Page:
Now tell me – what is your “second question” I can help with 🙂

May The Bridges I Burn Light The Way – I am Joining SAP !

First things first – I am not really burning any bridges 🙂

“Burning bridges” is usually construed as a negative thing – but I mean this in the most positive way. To move forward, I need to let go of parts of my past career. I will also be reusing most of what I learned so far.

That being said, after seven years of working in the global SAP consulting practice at IBM – today I have submitted my resignation to my manager. I have accepted the role of Global Vice President at SAP Labs, and will be working in The Technology and Innovation Platform team (known to friends and family as TIP) , which is Vishal Sikka’s Board area. Words cannot adequately express how happy and excited I am to join this amazing team.

I have been thinking about a change in my career direction for a while now. I decided about 6 months ago that I wanted a change from a traditional consulting career, and move to a software company. SAP of course was a natural choice given I have worked in that field all my life. To my delight, Vishal offered to hire me with IBM’s concurrence. I owe a lot to John Leffler, my boss at IBM, who was totally supportive of me moving to SAP. I am extremely lucky to have a mentor like John. I decided to stay in IBM till end of 2012 to finish all my commitments here, and start the new year at SAP. January 7th, 2013 will be my first day at SAP.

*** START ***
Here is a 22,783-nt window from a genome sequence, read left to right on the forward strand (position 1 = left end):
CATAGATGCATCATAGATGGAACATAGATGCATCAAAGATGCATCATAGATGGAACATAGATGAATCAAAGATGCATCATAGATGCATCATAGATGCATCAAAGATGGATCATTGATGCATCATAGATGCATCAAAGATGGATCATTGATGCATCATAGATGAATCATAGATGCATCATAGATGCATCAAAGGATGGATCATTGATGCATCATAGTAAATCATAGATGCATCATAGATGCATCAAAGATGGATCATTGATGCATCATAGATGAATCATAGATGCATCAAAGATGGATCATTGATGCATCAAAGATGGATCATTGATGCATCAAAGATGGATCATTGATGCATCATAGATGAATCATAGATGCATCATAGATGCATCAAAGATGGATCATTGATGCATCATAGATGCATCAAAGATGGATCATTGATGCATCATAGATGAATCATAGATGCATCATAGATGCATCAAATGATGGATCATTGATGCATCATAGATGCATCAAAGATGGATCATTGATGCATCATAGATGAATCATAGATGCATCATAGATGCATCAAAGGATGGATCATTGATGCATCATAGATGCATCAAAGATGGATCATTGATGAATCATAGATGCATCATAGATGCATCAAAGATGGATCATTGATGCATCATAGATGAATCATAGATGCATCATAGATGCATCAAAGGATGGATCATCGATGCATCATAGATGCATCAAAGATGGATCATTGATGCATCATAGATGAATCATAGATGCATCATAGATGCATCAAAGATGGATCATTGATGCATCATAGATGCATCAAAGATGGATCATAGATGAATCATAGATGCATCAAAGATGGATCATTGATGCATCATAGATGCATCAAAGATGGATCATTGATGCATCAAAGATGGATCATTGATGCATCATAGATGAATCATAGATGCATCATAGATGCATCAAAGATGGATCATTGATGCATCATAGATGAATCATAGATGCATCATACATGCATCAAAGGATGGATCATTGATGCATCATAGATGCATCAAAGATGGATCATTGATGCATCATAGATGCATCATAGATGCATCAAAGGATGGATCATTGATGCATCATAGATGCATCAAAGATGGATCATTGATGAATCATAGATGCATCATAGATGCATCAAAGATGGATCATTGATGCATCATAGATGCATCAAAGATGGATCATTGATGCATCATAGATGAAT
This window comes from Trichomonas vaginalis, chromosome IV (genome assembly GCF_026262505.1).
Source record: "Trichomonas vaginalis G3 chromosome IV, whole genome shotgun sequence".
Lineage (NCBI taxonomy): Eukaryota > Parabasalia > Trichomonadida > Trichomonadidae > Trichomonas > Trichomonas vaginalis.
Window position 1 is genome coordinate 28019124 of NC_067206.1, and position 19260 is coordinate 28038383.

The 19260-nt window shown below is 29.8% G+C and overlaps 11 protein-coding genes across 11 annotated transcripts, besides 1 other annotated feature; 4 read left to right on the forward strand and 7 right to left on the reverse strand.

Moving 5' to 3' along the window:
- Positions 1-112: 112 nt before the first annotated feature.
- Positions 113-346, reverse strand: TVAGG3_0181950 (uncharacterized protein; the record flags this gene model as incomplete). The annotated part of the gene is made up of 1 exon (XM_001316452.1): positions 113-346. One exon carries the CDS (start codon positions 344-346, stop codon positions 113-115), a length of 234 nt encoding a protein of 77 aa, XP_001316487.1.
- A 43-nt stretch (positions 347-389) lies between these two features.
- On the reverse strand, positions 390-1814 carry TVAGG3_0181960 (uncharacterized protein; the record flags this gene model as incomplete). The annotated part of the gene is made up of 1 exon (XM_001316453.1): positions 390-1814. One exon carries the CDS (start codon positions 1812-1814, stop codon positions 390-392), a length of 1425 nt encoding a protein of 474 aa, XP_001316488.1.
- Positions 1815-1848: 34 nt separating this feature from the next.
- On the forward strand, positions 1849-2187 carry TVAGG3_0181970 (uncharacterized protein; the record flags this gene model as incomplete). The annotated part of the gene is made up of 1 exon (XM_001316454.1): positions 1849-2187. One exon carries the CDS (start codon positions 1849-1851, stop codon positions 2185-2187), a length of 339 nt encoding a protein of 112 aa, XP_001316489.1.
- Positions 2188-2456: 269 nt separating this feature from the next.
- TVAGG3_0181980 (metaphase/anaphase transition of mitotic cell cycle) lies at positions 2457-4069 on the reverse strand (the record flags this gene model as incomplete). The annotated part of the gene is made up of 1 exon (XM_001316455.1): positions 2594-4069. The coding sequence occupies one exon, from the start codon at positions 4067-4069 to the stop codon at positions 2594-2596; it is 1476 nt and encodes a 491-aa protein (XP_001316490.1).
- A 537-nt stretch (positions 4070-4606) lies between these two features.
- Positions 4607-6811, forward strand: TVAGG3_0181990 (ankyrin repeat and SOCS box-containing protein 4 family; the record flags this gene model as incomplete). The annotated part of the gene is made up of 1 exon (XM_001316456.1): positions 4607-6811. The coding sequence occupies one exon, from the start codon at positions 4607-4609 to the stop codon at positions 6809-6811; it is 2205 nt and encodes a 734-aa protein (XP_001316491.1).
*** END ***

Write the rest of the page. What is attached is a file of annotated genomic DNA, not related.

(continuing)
IBM has been an awesome employer for me. I had a lot of diverse assignments, and worked in 3 continents in my tenure there. My last job as the head of forward engineering was probably the most rewarding. In this role – my team and I were able to take cutting edge innovations from SAP and IBM to our customers. I will miss working with Gagan and the gang, but I am sure I will have an opportunity to partner with them in my new job too. The three biggest lessons I take with me from IBM, as I step into SAP are
1. Talent only wins games, Teamwork wins championships .
2. One needs multiple mentors to have a rewarding professional life
3. Investing in ecosystem relationships is the smart thing to do

Details of my new job are still being worked out – but the general idea is to SAP scale its innovations, and reach a large number of customers and users. My dream is for SAP to be able to run a victory lap someday in foreseeable future with a slogan “Earth Runs SAP”. I strongly believe SAP has the potential to touch the life of majority of the world’s population every day in some form in a few years. Between its smart employees, loyal customers and its extensive ecosystem – I think this is a goal worth attempting ( and for my cynical friends – I’ll add, OR DIE TRYING 🙂 )

I do plan to continue to post on this blog as usual. As you probably know – I blog about pretty much anything that takes my fancy – software, music, food, sports, politics, economics – they are all fair game. Hey, I might even write something about IBM from time to time 🙂